Boris Johnson, the current prime minister of the UK, had a vision of taking the post-Brexit UK to the world. In 2016, when Johnson was the foreign secretary in the UK government, he supported the Brexit decision saying that it will make the UK more independent, autonomous and influential. He several times announced that the UK will be back as “Global Britain” to extend and strengthen its influence across the globe, most importantly in the Middle East.
It’s been around half a decade now, Brexit is already a reality, and the scale of influence that Johnson wished for the UK, seems extremely far-fetched from the reality. Rather, Johnson himself seems to be unpopular, weak and confused. When it comes to the middle east, the UK is still a supporting character or a side actor to the US. It is neither independent in the Middle East nor it is influential enough.
What’s even more worrying for the UK is the rapidly growing influence and authority of several regional and global powers like Iran, Saudi Arabia, Russia, China etc. These new and emerging powers are countering and challenging the old powers like US and UK, and are squeezing their position and influence over the region even further.
What’s the real reason?
While the lack of the UK’s influence in the Middle East might be, to some extent, because of the new and emerging powers, the biggest reason for it is the curtailing of the US. The US for quite some time has been downsizing and backing off from the middle east. The approach which was started by Barack Obama and continued by Donald Trump is being further carried on by the Biden administration. London has always relied upon the US to project and maintain its power and influence over the region, and that’s the reason the UK is suffering from a fading power and influence in the middle east.
It is quite visible that the middle east and the issues around the region have been pushed down the priority list of the Biden administration because of the decreasing importance of oil and the public is against the decision of deploying boots on the ground, especially after the Iraq debacle.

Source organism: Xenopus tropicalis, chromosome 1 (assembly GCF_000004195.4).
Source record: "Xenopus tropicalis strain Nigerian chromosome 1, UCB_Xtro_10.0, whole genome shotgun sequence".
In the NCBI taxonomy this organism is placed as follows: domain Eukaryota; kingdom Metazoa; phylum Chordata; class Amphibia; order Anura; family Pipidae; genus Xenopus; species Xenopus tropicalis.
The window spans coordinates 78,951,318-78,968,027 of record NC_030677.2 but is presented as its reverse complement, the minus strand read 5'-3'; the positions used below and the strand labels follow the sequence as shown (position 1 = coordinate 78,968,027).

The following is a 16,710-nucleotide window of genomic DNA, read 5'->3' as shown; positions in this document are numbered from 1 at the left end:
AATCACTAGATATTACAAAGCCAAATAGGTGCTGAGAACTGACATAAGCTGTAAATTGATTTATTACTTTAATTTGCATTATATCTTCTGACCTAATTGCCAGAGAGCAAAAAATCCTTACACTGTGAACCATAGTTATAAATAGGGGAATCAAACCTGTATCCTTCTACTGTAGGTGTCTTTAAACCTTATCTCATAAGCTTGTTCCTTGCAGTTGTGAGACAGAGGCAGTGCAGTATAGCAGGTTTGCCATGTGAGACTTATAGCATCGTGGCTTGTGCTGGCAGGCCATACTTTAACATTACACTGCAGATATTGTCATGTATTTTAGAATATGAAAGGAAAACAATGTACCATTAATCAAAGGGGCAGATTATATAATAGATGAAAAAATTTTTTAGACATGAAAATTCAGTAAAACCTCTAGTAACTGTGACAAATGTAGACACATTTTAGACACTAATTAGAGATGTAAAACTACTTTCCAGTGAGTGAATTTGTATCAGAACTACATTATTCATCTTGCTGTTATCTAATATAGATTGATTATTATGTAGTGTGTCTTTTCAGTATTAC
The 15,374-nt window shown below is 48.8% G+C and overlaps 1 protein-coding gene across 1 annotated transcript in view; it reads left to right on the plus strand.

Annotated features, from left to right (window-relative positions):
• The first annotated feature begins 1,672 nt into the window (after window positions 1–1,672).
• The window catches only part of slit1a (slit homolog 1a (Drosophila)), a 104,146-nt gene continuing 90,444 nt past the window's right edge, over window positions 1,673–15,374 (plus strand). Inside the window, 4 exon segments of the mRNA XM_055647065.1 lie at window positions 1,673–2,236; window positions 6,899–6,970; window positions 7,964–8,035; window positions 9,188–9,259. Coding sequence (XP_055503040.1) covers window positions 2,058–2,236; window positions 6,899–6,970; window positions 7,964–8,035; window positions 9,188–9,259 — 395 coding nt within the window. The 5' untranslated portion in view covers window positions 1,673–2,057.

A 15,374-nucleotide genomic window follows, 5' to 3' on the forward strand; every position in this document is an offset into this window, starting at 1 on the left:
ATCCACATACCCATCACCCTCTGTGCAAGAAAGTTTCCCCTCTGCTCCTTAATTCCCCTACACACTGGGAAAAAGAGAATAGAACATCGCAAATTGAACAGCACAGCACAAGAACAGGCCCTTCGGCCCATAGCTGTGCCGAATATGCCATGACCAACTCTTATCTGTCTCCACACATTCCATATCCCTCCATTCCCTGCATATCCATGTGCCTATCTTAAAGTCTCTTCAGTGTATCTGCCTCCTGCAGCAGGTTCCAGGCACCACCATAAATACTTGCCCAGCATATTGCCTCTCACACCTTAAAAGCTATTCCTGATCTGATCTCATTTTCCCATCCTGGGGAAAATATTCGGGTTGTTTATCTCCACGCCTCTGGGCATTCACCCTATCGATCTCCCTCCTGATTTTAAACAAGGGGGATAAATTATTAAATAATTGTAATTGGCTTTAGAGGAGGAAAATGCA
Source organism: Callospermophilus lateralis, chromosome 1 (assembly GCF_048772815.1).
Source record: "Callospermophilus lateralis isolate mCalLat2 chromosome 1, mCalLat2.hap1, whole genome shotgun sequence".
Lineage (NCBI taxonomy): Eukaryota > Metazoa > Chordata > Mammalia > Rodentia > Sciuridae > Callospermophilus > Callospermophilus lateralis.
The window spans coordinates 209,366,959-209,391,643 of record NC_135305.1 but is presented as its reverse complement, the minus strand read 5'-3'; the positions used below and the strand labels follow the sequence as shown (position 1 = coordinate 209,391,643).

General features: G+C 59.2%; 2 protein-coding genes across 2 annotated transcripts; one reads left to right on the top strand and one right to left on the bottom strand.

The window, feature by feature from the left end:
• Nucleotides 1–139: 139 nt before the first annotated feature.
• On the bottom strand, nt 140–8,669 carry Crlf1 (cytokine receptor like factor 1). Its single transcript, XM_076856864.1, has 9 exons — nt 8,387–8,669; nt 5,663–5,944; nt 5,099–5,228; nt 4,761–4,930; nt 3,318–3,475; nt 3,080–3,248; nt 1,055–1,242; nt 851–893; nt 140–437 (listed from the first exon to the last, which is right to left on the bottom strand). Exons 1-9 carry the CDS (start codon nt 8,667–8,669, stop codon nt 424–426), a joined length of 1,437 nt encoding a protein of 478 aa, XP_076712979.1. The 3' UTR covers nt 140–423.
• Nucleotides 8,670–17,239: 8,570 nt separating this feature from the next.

Also, as Biden is rolling back from past US commitments in the region, it has created a power vacuum in the region, which is being filled by other powers like Russia, China, France, Saudi Arabia etc. The recent policies and decisions of the US government show that they are not just softening their stance on Syrian President Bashar Assad but are also permitting Jordan and others to bypass several Trump-era sanctions.
The Biden administration did react to the recent issues and challenges to democracy in Tunisia and Sudan, but it was just about strong-worded condemnation and no real effective actions or sanctions. It is clear that the Middle East and the issues of the region are now of lesser importance for the Biden administration. With its priorities being the US domestic issues, domestic political agenda’s and a Russia and China-focused foreign policy, the US has quite literally backed out of its roles and responsibilities across the world, including in the Middle East.
The backing off of the US from the middle east has caused uncertainty and confusion for the UK. As the UK blindly accepts and shares most of the USA’s positions when it comes to conflicts around the world, it becomes hard and challenging for the UK to take charge, act or lead on its own in the absence of the US. UK has several times been forced to mimic the US and show its tilt towards Asia and Indo-Pacific (China, Australia, Taiwan, Japan) rather than the Middle East, which is also the US foreign policy preference for quite some time now.
Also, after the Brexit, the UK, which has deteriorated its relations with the EU, now has no option but to stick even closer to the US. It is therefore forced to follow the US and pull down the Middle East from its priorities list.
Why it is a betrayal for the UK?
UK has always supported and has been loyal to the US in every conflict, challenge, military action and intervention in several countries in the Middle east. It has also voiced its support to every policy, decision and action of the US whether it is in the case of Iran, Iraq, Yemen, Syria, Libya or the recent Tunisia and Sudan. It has funded, contributed and spent billions of dollars to the US-led missions and interventions. UK is truly the closest partner of the US in Europe and in the Middle East conflicts.
Now, after the Brexit, the UK is in dire need of strengthening its trade and economic relations with the middle east nations. It also wants to improve its important commercial and military ties to the Gulf, and further deepen the relationships with its long-standing allies like Jordan and Oman. UK needs to seriously address its broader security concerns, as London has been directly impacted by refugee flows and terror attacks linked to the instabilities in the Middle East.
All of these and many more challenges lie ahead for the UK. It would be extremely difficult for the UK to protect or enhance its interests in the middle east, and to counter all these challenges without an active and engaging US. The US betrayal is a lesson for the UK, that it needs to develop long-term strategies to cope with a disengaged and betraying the US.